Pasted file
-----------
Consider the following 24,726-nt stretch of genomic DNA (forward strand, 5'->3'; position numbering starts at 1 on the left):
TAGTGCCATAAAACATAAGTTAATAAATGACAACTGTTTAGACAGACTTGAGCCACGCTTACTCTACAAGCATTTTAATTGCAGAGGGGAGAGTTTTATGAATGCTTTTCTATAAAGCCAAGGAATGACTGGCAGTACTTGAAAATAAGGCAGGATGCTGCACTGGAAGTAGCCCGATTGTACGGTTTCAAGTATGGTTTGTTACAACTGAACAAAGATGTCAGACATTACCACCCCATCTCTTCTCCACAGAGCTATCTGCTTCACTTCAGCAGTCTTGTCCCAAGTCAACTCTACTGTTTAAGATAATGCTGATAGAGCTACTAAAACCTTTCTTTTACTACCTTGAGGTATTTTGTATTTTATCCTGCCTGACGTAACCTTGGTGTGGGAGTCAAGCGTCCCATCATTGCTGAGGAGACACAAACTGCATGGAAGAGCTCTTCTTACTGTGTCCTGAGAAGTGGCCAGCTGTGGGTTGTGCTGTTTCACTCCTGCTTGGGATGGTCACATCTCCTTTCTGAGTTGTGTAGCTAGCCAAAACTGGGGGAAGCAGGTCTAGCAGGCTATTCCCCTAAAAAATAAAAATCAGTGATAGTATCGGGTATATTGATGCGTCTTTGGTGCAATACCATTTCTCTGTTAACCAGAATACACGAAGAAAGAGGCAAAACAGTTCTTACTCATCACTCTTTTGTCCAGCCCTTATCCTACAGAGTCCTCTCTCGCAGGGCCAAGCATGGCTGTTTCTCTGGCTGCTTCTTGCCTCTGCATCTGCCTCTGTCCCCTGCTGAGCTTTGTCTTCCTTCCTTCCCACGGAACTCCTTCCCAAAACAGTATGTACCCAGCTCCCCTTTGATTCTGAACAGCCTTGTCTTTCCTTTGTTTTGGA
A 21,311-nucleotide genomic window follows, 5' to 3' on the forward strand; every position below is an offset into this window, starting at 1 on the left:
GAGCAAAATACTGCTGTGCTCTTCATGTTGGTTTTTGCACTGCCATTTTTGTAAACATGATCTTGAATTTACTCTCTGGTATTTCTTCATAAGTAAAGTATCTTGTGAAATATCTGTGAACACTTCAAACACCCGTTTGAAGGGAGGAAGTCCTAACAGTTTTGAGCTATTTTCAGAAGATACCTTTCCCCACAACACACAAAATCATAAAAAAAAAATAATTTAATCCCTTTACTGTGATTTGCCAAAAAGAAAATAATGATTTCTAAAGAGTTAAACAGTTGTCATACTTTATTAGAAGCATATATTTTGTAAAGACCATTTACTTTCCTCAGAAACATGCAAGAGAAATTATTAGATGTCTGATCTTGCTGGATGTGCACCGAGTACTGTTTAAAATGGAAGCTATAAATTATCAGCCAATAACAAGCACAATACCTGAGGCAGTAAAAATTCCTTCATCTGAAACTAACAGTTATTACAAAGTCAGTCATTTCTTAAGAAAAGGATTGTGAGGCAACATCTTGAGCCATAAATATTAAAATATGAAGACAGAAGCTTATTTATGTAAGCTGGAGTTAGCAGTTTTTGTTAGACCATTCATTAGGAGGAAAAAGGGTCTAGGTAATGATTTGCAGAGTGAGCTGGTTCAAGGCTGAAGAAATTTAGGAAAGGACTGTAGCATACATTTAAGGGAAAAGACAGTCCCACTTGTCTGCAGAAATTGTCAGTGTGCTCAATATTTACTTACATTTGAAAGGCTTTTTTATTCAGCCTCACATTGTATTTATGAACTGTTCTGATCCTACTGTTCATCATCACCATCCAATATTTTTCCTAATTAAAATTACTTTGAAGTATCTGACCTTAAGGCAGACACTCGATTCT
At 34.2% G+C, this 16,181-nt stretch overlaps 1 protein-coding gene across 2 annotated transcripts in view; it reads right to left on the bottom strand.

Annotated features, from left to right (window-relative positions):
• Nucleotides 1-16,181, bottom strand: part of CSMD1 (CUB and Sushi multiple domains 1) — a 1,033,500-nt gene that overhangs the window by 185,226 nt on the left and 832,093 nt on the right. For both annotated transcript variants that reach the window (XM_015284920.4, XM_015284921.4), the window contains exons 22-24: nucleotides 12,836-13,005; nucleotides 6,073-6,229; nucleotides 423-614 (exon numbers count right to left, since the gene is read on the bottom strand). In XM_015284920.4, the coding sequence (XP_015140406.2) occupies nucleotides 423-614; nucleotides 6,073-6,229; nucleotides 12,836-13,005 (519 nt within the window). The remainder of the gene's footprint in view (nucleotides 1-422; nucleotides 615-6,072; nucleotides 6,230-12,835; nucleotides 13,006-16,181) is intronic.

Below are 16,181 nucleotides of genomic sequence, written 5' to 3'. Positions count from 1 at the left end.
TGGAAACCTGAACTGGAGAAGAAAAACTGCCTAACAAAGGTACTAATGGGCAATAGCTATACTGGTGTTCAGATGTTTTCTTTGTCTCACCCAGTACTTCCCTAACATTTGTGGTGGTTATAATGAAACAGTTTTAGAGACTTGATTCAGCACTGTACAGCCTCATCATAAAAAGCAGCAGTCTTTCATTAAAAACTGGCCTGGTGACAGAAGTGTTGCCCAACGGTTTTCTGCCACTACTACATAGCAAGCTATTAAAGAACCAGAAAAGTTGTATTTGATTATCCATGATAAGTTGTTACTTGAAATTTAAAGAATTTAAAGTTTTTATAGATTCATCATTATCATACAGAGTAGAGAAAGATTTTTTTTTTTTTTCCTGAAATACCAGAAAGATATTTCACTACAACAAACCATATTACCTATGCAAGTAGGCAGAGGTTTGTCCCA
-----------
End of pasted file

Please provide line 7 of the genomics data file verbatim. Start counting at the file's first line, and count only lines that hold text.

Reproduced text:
• Nucleotides 1-16,181, bottom strand: part of CSMD1 (CUB and Sushi multiple domains 1) — a 1,033,500-nt gene that overhangs the window by 185,226 nt on the left and 832,093 nt on the right. For both annotated transcript variants that reach the window (XM_015284920.4, XM_015284921.4), the window contains exons 22-24: nucleotides 12,836-13,005; nucleotides 6,073-6,229; nucleotides 423-614 (exon numbers count right to left, since the gene is read on the bottom strand). In XM_015284920.4, the coding sequence (XP_015140406.2) occupies nucleotides 423-614; nucleotides 6,073-6,229; nucleotides 12,836-13,005 (519 nt within the window). The remainder of the gene's footprint in view (nucleotides 1-422; nucleotides 615-6,072; nucleotides 6,230-12,835; nucleotides 13,006-16,181) is intronic.